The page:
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Coping with grief and loss during the holidays ADVERTISEMENT

When a red and green holiday looks blue

Coping with grief and loss during the holidays

FINGER LAKES--Not everyone feels merry and bright at this time of year. The mindset of gaiety and excited anticipation that begins for so many before the Thanksgiving turkey and lasts until just after the New Year's champagne may be felt by many others as dread.

"Holidays are an emotional time," notes Father Michael Hartney of St. James Episcopal Church in Watkins Glen. "People who have experienced an emotion loss any time during the year, whether it's separation, even people moving away, divorce, death, illness, being away from home... everybody's happy and singing Christmas carols and they don't feel like that."
"The holidays can make people feel blue very quickly if they've lost a loved one, a beloved pet, if they've had physical challenges, changes to their health or the loss of a job," says the Rev. Ellen Donnan, pastor of Dundee Presbyterian Church. She's leading a special "Blue Christmas" service Thursday, Dec. 4 at 7 p.m. at the church at 31 Main St., Dundee. All are welcome - not only those who feel sad right now, but also those who want to support them.
"Not everyone has a 'Ho-Ho-Ho' Christmas," Donnan says. "How do you pay for Santa gifts if you can't pay the rent? And the first Christmas season without a loved one - you can't celebrate the same way you always have." The service is timed for the beginning of the season so those who feel sad will know there's someone to turn to if they're having a hard time," she explains.
Like everyone sooner or later, Donnan weathered some sad holidays when she experienced a divorce and then the death of her beloved mother. "Those are the two blue Christmases that stand out in my life," she recalls.
"The world is filled with good times and bad times. You're not always going to have a happy life. But it's how we face those difficulties and how others reach out to us that help us get through them and help us appreciate holiday times when we are happy and merry. I watch the Hallmark movies and you always know everything is going to turn out happy. That's a great illusion but it's not reality."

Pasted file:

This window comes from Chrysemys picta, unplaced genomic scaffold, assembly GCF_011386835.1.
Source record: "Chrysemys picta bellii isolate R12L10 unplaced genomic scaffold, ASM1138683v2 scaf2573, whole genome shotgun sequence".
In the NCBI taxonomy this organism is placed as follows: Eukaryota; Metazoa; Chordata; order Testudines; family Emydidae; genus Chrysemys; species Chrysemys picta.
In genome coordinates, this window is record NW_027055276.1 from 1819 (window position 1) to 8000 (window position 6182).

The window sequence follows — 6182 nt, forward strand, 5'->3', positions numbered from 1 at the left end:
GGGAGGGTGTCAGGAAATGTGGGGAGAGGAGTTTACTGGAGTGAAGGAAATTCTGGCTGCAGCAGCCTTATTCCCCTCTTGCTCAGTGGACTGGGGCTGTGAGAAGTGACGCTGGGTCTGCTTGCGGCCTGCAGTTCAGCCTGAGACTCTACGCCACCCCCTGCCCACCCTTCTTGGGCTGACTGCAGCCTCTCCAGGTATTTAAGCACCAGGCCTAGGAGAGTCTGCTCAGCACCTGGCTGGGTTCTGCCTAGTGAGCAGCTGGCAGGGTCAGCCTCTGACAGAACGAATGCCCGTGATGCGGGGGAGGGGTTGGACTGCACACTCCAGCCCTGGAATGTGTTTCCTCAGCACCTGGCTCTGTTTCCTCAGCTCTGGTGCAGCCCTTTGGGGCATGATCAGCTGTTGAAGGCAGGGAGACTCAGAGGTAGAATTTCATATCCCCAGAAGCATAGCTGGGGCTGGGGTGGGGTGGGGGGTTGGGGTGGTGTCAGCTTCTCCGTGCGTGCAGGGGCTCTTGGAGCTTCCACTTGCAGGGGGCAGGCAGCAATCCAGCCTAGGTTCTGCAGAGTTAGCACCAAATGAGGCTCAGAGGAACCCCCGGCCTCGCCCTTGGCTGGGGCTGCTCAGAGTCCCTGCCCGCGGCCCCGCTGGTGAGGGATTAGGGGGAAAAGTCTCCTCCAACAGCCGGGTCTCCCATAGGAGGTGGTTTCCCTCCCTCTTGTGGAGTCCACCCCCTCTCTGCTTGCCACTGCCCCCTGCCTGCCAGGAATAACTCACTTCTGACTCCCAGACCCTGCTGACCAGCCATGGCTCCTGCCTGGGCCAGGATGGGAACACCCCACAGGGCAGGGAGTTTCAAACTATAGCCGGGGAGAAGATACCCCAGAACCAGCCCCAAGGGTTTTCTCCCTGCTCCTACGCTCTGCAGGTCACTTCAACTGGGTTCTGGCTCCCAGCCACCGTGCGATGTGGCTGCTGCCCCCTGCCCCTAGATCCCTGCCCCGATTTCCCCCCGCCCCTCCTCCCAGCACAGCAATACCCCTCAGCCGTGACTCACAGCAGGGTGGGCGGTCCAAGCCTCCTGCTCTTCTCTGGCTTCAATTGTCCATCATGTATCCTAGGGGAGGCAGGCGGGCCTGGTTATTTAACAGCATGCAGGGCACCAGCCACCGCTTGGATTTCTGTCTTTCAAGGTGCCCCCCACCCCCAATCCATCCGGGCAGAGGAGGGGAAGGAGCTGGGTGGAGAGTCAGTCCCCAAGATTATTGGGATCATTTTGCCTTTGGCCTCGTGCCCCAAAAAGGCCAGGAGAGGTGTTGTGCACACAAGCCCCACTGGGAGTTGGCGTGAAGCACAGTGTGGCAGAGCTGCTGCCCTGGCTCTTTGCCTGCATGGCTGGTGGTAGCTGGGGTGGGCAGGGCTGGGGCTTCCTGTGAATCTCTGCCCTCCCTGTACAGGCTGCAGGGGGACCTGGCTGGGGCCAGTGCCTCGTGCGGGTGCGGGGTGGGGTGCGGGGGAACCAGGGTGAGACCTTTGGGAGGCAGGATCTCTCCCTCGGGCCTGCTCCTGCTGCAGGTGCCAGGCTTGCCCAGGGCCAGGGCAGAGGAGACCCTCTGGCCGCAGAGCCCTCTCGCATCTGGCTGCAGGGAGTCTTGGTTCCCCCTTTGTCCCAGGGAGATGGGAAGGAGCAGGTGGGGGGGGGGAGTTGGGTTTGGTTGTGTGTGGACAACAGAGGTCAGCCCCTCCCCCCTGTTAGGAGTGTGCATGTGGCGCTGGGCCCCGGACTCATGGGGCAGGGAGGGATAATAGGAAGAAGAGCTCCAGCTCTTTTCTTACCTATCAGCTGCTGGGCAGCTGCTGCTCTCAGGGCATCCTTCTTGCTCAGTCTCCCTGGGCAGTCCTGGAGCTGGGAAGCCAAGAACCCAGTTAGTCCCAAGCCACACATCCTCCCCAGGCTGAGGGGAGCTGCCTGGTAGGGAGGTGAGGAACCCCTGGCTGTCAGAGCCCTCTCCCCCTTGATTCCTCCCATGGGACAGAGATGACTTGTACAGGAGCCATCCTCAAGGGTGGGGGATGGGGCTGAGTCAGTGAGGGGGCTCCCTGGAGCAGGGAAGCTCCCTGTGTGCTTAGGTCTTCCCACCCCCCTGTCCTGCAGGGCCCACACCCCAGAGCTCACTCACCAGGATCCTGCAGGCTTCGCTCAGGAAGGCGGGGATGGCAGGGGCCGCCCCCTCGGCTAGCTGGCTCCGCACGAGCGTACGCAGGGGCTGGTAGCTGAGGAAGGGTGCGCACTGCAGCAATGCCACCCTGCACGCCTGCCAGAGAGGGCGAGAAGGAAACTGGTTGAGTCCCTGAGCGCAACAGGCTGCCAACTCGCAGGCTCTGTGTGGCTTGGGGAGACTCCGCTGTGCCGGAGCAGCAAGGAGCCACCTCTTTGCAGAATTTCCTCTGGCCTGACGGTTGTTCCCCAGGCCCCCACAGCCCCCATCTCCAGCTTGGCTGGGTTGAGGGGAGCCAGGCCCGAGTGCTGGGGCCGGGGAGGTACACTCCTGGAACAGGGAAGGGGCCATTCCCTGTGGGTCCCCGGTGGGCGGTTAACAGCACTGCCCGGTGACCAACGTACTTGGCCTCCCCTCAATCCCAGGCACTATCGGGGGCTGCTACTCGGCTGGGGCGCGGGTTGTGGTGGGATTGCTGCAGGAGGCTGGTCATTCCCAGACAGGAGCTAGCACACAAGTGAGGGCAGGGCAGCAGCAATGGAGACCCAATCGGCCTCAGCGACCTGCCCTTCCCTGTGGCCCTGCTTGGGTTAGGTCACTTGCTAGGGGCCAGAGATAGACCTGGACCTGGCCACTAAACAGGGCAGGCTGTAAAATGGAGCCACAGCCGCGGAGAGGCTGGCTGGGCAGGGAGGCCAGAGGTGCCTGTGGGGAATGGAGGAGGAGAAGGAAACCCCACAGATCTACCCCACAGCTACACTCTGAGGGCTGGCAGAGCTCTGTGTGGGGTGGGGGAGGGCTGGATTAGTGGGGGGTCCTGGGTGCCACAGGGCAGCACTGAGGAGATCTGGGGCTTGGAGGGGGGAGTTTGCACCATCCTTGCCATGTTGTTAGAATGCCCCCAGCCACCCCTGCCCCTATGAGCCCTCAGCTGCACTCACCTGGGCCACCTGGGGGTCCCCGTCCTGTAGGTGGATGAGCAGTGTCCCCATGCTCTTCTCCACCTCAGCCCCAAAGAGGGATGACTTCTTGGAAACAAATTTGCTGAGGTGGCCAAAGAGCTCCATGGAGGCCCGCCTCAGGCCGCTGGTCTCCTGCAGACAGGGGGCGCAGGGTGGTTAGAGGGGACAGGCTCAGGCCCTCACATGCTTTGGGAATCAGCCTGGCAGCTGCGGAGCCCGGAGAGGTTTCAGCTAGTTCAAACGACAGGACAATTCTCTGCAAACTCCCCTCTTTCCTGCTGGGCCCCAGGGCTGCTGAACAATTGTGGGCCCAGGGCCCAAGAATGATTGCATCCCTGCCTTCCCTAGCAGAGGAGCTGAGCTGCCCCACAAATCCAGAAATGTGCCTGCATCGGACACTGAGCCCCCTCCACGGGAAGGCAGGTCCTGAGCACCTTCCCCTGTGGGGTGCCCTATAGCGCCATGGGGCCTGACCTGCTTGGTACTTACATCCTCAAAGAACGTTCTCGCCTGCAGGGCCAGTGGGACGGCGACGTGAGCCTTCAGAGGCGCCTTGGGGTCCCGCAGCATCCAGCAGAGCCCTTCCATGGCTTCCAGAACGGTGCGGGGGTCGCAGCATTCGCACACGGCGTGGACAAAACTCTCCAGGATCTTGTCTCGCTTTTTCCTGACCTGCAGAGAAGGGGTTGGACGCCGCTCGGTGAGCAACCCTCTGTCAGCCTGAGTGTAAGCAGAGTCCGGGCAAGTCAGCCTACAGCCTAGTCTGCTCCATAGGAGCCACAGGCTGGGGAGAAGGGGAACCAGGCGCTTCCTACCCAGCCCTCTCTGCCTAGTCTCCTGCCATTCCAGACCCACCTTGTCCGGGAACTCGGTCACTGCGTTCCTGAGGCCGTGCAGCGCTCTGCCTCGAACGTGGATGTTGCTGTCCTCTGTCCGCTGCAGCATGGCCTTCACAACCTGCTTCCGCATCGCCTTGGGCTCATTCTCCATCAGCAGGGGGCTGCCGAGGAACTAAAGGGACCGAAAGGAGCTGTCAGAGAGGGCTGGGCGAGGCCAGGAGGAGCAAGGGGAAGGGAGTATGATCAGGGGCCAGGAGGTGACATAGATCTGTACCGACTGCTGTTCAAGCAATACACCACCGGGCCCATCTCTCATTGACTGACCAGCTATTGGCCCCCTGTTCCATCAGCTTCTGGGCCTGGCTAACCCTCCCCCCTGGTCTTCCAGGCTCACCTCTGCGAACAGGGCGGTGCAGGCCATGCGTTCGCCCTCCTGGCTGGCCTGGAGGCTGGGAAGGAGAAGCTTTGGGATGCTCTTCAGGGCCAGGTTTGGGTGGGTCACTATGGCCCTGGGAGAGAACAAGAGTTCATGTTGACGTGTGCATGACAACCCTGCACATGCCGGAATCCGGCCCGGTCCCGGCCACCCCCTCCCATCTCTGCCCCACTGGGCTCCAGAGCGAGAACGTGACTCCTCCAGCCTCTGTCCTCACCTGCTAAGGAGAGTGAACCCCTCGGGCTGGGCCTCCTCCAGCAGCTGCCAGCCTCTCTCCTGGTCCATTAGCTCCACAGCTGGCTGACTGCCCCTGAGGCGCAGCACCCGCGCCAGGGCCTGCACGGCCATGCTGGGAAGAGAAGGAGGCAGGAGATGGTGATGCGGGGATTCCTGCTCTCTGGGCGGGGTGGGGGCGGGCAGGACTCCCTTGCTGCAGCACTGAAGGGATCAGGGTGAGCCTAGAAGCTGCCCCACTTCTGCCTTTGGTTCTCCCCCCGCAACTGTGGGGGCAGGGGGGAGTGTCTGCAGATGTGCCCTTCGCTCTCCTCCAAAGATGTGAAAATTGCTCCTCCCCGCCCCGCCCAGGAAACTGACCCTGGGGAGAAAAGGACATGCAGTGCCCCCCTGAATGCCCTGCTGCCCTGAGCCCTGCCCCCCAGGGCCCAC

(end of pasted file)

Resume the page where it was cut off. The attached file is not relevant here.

Donnan's service draws people from Penn Yan and Watkins Glen as well as those who usually worship in Dundee. During the service, those who wish to can share their stories. Sometimes each of those attending is invited to write the name of the person they miss on a small stone which is placed on the altar during the service and taken home afterwards. "Often people who've been through hard times and gotten on the other side will offer suggestions," she notes. The service lasts about half an hour and is followed by light refreshments.
A pastor in one of the close-knit rural communities says he tried a Blue Christmas service but the response was not enthusiastic, with many people holding their sadness fiercely private. "People in this community tend to not want to complain," he says. "They'd see it as complaining."
Not everyone having a miserable holiday season will say so. Often those who feel sad want to be alone with their grief. "Don't try to force someone to have a happy Christmas," Donnan says. "Acknowledge their feelings, listen to the person, and if you know them well, invite them to attend some of the holiday season with you." For those who can't celebrate the same way as previous years, Donnan often recommends doing something completely different to ease the transition into a new tradition.
"It's not hard to identify who those persons are," Hartney says, pointing out that all holidays, even birthdays and anniversaries, are difficult for those in grief, and as the holidays approach, things can feel worse. "It's making sure people are staying in contact with their friends and not dropping out," he points out. "People may say, 'Since my husband/wife/child died, no one calls.' It's keeping in touch and being a good listener, and not being afraid that it's not all happy. For a lot of people there's great sadness and great fear this is all there is. We're on a journey and we're in the middle of it."
"It's one of my favorite services of the year," Donnan says positively of the Blue Christmas service. "I've been through blue Christmases and I think I can give hope -- next year might be better."
"I'm in the business of proclaiming hope and salvation and that life has ups and downs. I find hope in my faith," Hartney says. "I have to keep saying to people, it's what makes understanding loss and death somehow possible... That's what I do what I do."

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